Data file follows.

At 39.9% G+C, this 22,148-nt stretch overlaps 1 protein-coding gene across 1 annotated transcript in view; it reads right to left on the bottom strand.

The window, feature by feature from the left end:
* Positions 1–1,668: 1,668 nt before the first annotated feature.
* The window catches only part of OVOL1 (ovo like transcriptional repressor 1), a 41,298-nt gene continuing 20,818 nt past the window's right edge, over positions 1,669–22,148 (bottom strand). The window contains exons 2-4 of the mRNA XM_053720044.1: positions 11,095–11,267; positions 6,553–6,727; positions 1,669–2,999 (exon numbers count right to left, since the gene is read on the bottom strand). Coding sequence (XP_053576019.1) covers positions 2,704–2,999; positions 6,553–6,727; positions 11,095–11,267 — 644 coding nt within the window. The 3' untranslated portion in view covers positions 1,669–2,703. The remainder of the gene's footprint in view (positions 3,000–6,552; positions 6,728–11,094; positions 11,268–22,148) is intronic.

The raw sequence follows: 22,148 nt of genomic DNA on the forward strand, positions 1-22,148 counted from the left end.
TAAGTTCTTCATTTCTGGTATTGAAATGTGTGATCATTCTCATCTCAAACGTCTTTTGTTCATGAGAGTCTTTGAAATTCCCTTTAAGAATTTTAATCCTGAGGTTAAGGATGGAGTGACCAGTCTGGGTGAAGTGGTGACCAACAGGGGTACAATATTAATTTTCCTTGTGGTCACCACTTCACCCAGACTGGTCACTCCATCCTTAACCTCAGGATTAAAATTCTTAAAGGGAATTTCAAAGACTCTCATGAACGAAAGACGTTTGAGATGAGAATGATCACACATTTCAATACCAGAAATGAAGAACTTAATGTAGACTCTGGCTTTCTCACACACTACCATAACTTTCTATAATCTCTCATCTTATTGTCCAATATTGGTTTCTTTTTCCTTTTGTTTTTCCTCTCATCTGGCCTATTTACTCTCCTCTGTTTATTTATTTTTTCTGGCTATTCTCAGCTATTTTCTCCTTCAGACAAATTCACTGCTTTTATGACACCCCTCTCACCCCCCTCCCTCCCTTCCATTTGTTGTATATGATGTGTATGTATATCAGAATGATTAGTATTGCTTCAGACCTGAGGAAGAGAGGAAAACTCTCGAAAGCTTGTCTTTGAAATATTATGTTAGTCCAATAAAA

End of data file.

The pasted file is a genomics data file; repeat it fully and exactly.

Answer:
At 39.9% G+C, this 22,148-nt stretch overlaps 1 protein-coding gene across 1 annotated transcript in view; it reads right to left on the bottom strand.

The window, feature by feature from the left end:
* Positions 1–1,668: 1,668 nt before the first annotated feature.
* The window catches only part of OVOL1 (ovo like transcriptional repressor 1), a 41,298-nt gene continuing 20,818 nt past the window's right edge, over positions 1,669–22,148 (bottom strand). The window contains exons 2-4 of the mRNA XM_053720044.1: positions 11,095–11,267; positions 6,553–6,727; positions 1,669–2,999 (exon numbers count right to left, since the gene is read on the bottom strand). Coding sequence (XP_053576019.1) covers positions 2,704–2,999; positions 6,553–6,727; positions 11,095–11,267 — 644 coding nt within the window. The 3' untranslated portion in view covers positions 1,669–2,703. The remainder of the gene's footprint in view (positions 3,000–6,552; positions 6,728–11,094; positions 11,268–22,148) is intronic.

The raw sequence follows: 22,148 nt of genomic DNA on the forward strand, positions 1-22,148 counted from the left end.
TAAGTTCTTCATTTCTGGTATTGAAATGTGTGATCATTCTCATCTCAAACGTCTTTTGTTCATGAGAGTCTTTGAAATTCCCTTTAAGAATTTTAATCCTGAGGTTAAGGATGGAGTGACCAGTCTGGGTGAAGTGGTGACCAACAGGGGTACAATATTAATTTTCCTTGTGGTCACCACTTCACCCAGACTGGTCACTCCATCCTTAACCTCAGGATTAAAATTCTTAAAGGGAATTTCAAAGACTCTCATGAACGAAAGACGTTTGAGATGAGAATGATCACACATTTCAATACCAGAAATGAAGAACTTAATGTAGACTCTGGCTTTCTCACACACTACCATAACTTTCTATAATCTCTCATCTTATTGTCCAATATTGGTTTCTTTTTCCTTTTGTTTTTCCTCTCATCTGGCCTATTTACTCTCCTCTGTTTATTTATTTTTTCTGGCTATTCTCAGCTATTTTCTCCTTCAGACAAATTCACTGCTTTTATGACACCCCTCTCACCCCCCTCCCTCCCTTCCATTTGTTGTATATGATGTGTATGTATATCAGAATGATTAGTATTGCTTCAGACCTGAGGAAGAGAGGAAAACTCTCGAAAGCTTGTCTTTGAAATATTATGTTAGTCCAATAAAA